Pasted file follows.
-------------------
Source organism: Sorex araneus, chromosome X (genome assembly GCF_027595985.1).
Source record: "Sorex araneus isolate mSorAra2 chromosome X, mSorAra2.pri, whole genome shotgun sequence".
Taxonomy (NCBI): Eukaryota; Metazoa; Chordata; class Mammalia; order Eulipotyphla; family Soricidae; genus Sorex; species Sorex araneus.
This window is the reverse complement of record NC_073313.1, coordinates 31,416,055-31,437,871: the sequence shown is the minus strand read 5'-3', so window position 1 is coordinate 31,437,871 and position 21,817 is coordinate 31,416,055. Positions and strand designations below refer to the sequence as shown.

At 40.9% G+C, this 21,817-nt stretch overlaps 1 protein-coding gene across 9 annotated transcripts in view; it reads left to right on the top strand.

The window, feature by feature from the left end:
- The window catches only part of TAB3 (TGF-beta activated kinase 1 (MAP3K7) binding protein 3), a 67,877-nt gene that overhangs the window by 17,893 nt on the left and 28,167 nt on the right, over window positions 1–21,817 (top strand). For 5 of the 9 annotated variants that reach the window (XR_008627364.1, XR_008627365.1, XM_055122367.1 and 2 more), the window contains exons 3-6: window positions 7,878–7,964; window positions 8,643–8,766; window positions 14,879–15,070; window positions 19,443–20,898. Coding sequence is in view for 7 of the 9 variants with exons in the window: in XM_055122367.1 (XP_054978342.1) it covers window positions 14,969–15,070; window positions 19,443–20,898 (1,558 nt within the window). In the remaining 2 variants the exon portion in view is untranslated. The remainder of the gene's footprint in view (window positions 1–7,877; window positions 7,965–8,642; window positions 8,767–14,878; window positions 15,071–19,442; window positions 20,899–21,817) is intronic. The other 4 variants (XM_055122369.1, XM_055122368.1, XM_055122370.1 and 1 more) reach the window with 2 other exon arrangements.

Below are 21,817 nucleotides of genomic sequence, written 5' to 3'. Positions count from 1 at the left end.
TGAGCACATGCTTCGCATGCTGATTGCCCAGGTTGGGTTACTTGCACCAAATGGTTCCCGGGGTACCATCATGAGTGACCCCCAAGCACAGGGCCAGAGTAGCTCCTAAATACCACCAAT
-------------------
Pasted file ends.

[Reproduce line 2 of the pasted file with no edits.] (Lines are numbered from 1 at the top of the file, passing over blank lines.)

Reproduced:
Source record: "Sorex araneus isolate mSorAra2 chromosome X, mSorAra2.pri, whole genome shotgun sequence".